Because Thomas had purchased much of the Eastern Band’s land with his own funds and still held title, massive litigation ensued between Thomas’s many creditors, the Cherokees and Thomas’s conservator, with the Cherokees eventually securing their North Carolina territory in 1874. The core case was correctly but ironically styled: “Eastern Band of the Cherokee Indians vs. William H. Thomas, et al.”[28] Despite his poor mental state, Thomas appeared in court and testified against his ownership in support of the Cherokees. One observer at the trial remembered:

Thomas stood outside the courtroom door, ranting and raving like the maniac he was, audible for half a mile. When he was finally admitted, however, he was reasonable, articulate, and precise in his recollection of various land transactions that the court, despite voluminous medical evidence to the contrary, declared him sane at least for the purpose of testifying.[29]

As another observer remarked, Thomas “may have been non compos mentis in general matters, but on anything connected with Indian affairs he seemed perfectly at ease.”[30]

Greatly regretting the legal necessity of suing Thomas, the Cherokees officially expressed their gratitude, declared Wil-Usdi their “steadfast friend and protector” and adopted his children and grandchildren as members of the Eastern Band, according them “all the privileges, benefits and immunities thereof.”[31]

In his cell, Thomas drifted in and out of lucidness, often speaking in his fluent Cherokee, and died in 1893 at the age of 88 at the new state hospital at Morganton. A scholar who met with him just prior to his death wrote: “To Colonel William Holland Thomas the East Cherokee of today owe their existence as a people.”[32] Another historian concluded that he was “the best friend the Indians ever had.”[33] As monuments to his memory, Thomas Ridge and Thomas Divide rise up through the Smoky Mountains toward Newfound Gap.[34] No lawyer ever loved clients more.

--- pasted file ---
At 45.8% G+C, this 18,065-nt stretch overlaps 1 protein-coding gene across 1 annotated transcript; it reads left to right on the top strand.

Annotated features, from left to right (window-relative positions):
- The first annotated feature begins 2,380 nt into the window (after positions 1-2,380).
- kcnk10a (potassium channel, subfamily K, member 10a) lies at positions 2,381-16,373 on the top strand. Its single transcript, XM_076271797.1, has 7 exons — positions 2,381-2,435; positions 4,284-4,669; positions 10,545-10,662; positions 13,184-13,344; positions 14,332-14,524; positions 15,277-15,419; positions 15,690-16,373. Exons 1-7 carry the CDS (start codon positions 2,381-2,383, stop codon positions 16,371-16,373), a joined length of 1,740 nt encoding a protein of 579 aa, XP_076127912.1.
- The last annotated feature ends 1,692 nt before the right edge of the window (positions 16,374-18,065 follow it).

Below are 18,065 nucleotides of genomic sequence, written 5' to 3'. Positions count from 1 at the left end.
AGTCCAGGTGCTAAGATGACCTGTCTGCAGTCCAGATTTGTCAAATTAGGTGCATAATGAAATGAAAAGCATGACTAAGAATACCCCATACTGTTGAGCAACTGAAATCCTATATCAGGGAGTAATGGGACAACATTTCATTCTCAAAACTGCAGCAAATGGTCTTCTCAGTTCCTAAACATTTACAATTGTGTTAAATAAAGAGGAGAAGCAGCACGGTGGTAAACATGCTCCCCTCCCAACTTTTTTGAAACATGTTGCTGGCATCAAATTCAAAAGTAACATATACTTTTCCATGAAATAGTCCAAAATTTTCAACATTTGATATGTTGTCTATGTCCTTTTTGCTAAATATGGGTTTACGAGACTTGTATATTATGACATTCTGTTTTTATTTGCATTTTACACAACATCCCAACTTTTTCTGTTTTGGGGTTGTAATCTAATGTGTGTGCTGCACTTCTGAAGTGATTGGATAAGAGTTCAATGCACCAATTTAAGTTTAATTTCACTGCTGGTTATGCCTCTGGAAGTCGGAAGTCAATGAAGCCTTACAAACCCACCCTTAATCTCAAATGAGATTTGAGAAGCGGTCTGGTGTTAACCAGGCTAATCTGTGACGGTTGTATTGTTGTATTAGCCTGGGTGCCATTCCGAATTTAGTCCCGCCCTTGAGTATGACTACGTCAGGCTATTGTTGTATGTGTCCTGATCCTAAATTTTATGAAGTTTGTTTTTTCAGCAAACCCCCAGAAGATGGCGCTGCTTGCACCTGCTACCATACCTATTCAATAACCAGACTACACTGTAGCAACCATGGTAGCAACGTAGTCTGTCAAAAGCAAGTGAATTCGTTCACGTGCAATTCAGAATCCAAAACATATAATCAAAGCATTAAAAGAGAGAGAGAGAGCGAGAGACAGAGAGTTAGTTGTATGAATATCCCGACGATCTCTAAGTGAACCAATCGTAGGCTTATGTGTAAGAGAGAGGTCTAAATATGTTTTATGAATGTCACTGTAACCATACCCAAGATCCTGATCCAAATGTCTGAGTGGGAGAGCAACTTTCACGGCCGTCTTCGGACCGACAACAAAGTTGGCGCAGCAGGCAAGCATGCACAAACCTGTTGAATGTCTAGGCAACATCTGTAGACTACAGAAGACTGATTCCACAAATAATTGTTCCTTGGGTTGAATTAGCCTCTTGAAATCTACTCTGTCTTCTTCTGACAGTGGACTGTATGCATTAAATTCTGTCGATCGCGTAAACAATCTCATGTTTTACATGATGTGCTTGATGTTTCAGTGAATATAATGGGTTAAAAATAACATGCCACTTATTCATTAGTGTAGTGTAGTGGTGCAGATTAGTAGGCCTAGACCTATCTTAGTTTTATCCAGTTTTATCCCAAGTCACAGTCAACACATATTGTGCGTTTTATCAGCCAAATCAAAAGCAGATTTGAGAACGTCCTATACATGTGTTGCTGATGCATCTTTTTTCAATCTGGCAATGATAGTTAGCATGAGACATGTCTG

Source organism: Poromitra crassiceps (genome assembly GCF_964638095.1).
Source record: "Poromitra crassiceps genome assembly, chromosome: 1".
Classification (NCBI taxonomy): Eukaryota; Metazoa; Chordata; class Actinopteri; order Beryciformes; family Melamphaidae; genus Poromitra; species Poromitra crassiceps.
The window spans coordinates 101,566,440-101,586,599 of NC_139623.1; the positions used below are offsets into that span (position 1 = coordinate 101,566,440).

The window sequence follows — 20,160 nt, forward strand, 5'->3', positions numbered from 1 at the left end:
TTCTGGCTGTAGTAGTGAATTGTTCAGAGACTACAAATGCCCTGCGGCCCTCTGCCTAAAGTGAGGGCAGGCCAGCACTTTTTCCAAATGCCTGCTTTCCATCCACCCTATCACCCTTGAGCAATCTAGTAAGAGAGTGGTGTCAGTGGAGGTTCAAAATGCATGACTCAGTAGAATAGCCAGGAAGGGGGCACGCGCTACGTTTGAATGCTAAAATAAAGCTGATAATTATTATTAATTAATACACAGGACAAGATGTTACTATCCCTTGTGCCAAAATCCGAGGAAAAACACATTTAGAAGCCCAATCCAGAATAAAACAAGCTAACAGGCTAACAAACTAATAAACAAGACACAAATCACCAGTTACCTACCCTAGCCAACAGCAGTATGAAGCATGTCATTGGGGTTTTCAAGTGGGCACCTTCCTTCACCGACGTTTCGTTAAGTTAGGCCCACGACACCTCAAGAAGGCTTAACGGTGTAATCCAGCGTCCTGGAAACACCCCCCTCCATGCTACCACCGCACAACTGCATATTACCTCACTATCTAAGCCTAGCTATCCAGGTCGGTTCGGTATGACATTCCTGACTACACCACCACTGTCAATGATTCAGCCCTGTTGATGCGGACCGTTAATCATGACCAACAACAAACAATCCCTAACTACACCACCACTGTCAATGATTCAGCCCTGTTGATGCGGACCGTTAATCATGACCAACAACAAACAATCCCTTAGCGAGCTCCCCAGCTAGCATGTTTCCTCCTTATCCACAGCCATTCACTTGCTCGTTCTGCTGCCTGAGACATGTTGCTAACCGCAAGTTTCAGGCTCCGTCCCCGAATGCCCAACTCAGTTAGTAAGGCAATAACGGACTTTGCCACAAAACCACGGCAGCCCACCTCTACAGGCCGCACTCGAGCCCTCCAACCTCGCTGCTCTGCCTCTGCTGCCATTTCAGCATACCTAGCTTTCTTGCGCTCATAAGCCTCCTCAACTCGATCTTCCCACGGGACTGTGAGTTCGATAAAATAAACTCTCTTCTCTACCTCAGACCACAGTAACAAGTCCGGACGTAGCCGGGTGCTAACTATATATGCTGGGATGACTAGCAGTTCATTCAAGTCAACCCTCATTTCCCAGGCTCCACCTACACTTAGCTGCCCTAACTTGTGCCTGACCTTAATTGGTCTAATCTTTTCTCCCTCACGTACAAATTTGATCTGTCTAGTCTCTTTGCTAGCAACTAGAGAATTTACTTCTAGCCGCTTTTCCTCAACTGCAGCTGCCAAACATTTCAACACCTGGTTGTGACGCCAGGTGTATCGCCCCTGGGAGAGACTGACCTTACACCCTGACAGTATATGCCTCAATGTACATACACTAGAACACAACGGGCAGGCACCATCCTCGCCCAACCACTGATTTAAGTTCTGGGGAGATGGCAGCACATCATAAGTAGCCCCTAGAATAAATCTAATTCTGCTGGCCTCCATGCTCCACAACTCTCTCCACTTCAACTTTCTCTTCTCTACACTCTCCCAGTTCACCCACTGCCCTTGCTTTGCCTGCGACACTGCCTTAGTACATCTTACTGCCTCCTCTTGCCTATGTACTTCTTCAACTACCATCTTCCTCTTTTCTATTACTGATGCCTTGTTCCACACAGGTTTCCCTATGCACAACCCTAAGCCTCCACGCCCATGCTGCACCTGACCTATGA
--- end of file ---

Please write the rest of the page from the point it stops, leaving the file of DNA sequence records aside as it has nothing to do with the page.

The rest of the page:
1. Michael Frome, Strangers in High Places 113 (1980). Some sources say Thomas was 13.
  2. See Frome at 114.
  3. Id.
  4. See Frome at 115.
  5. Godbold at 12-13.
  6. Frome at 114-15.
  7. Richard Iobst, “William Holland Thomas and the Cherokee Claims,” in The Cherokee Indian Nation 183 (ed. Duane King, 1979).
  8. Frome at 116.
  9. Id. at 114.
  10. Id. at 116.
  11. Godbold at 22.
  12. Iobst at 183.
  13. See Id. at 194-98.
  14. Id. at 184.
  15. Godbold at 40.
  16. Frome, 114.
  17. Godbold at 40.
  18. Iobst at 198.
  19. Frome at 121.
  20. Id. at 115.
  21. Godbold at 67-70.
  22. See Frome at 123; Iobst at 199.
  23. Frome at 124-25.
  24. Id. at 127.
  25. Id. at 129.
  26. Id. at 128-29.
  27. Frome at 129-131.
  28. Id. at 130.
  29. John Finger, The Eastern Band of the Cherokees, 1819-1900 120 (1984).
  30. Id.
  31. Id. at 121-22.
  32. Frome at 131.
  33. Finger at 171.
  34. Frome at 114.

Russell Fowler RUSSELL FOWLER is director of litigation and advocacy at Legal Aid of East Tennessee (LAET) and since 1999 has been adjunct professor of political science at the University of Tennessee at Chattanooga. He served as the law clerk to Chancellor C. Neal Small in Memphis and earned his law degree at the University of Memphis in 1987. Fowler has many publications on law and legal history, including many in this Journal.